We then would recommend that a larger and more formal study be carried out by interested parties.
A Series of case studies showing the common developmental thread linking Dyslexia, Dyspraxia, Dyscalculia, ADHD , Autism and Underchievement unlabelled.
Primary Movement is a reflex inhibition programme which uses slow replication of a specific series of foetal moves to inhibit or integrate primary reflexes. It produced a sound scientific study in the Lancet 2000 showing it was the effect of those particular movements which led to reduction of reflexes and much accelerated progress academically for dyslexics. A mass study followed involving 1000 children from Primary and secondary school showing significant improvements in maths, language and concentration. Training is now only available to full time teachers. Details can be found at www.primarymovement.org Assessment involves tests for primary reflexes, balance, coordination and visual pursuit. They score 0 to 3 where 0 is no difficulty to 3 which is a fully retained primary reflex or inability to complete the test.
THE LISTENING TRAINING PROGRAMME from ABT is a programme where children listen to specially modified music through headphones, half an hour a day, five days a week for 10 weeks on TLP, 8 weeks on Classic (now only available on Ipod) It is like aerobics for the ear and is used specifically to improve auditory discrimination and filtration of extraneous sound, though there can be other benefits for different individuals. More information can be found at www.advancedbrain.com. I wrote a paper on Listening published at the BDA international conference Warwick. The test used is the Scan Test of Auditory Processing Disorders and raw scores are standardized for each age group. The mean or average score is 10 on all the tests.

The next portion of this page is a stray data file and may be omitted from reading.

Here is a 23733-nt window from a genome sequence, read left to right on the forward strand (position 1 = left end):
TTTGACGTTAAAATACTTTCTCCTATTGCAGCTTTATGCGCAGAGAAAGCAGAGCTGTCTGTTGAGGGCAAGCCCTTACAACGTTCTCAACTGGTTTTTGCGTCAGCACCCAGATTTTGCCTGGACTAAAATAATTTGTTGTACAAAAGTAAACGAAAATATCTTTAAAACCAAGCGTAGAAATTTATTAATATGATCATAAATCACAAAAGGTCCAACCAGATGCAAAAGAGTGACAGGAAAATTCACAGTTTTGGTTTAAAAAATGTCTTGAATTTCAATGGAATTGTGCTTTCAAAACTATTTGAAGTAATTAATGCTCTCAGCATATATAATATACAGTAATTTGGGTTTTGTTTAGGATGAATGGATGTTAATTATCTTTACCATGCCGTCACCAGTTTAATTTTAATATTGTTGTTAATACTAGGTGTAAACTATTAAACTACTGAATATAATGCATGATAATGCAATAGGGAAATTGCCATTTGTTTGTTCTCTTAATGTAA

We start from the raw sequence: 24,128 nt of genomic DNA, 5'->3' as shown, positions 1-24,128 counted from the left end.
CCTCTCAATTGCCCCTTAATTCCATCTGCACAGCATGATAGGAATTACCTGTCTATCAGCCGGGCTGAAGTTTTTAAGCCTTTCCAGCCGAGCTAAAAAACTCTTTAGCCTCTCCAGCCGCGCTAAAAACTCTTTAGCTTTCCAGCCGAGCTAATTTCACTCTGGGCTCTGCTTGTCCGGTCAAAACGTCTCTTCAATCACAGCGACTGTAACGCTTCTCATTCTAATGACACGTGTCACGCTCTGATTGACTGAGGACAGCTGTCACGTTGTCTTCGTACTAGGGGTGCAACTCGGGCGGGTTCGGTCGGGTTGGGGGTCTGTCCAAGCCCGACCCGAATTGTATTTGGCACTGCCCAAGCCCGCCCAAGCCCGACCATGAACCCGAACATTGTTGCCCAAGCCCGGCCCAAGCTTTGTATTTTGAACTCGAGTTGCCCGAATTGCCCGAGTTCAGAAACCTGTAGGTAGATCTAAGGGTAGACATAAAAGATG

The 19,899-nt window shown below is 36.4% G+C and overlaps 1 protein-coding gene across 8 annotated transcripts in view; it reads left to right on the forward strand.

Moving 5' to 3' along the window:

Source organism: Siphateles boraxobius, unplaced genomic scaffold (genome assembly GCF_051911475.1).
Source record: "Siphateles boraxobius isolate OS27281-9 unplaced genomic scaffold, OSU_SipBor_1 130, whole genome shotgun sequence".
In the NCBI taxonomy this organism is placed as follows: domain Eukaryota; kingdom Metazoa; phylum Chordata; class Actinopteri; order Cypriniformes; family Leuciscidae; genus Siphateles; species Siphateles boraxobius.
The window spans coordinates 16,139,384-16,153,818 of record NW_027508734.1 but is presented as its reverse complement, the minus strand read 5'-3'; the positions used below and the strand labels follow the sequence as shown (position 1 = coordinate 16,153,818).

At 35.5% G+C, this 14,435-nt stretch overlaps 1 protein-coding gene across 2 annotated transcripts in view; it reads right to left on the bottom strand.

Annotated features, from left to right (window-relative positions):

SS stands for standardized score
PHAB refers to the Naming speed tests in The Phonological Assessment battery of tests.
Mike was in his 18th year when he came for assessment. I’d known him since he was 10yrs old and alerted the parents to the problem. He had been assessed at the hospital but the mother always refused Ritalin. He’d gone from school to college to study ONC in computer studies. He acquitted himself well but the college did not want him for HNC as he was definitely ADHD and he would fail without tutor support which, was not available at that level. They accepted him because he was getting treatment which mother assured them would make the difference.
Scores pre intervention 20 post intervention 0
Scan Test Pre Post programme
Filtered words 6 13
Auditory figure ground 10 10
Competing words 4 8
Competing sentences 1 4
Even though 4 for competing sentences seems low he could accurately get 17 sentences correct with only minor errors, which did not alter the meaning in the other 3, at the end of intervention
His SS naming speed for digits was 106 and for pictures 121 (mean 100) prior to intervention, so this was not a concern
After intervention he was focused. He could concentrate. He was time aware and his work was in on time if not early, without any need of reminder.
He needed 180 points to get in university at 2nd year level and without any undue effort he achieved a score of 260. He had no support during his HNC year unlike earlier years.
Dyscalculia (Case study published in Daily Express )
Most of the studies we see are of children but Alice was an adult,24 years of age. She was intelligent but all through her schooling her parents were told that despite this, Alice had difficulties achieving for some reason unknown to them.
In order to succeed Alice spent most of her time at home grasping and over learning information from the curriculum. She was a good reader, if a little slow but, had real problems with mathematics.
She had a goal. She wanted to be a construction engineer and build fine buildings. She worked very hard at school and at home to get the exam results she needed to go on to A level and then to university and she got herself sponsorship from a construction firm for a course at University to study construction engineering.
Alice was diagnosed with dyscalculia at a specialist assessment centre at university. She got extra time for exams and got her degree. In the workplace it caused her problems and it blocked her way to promotion.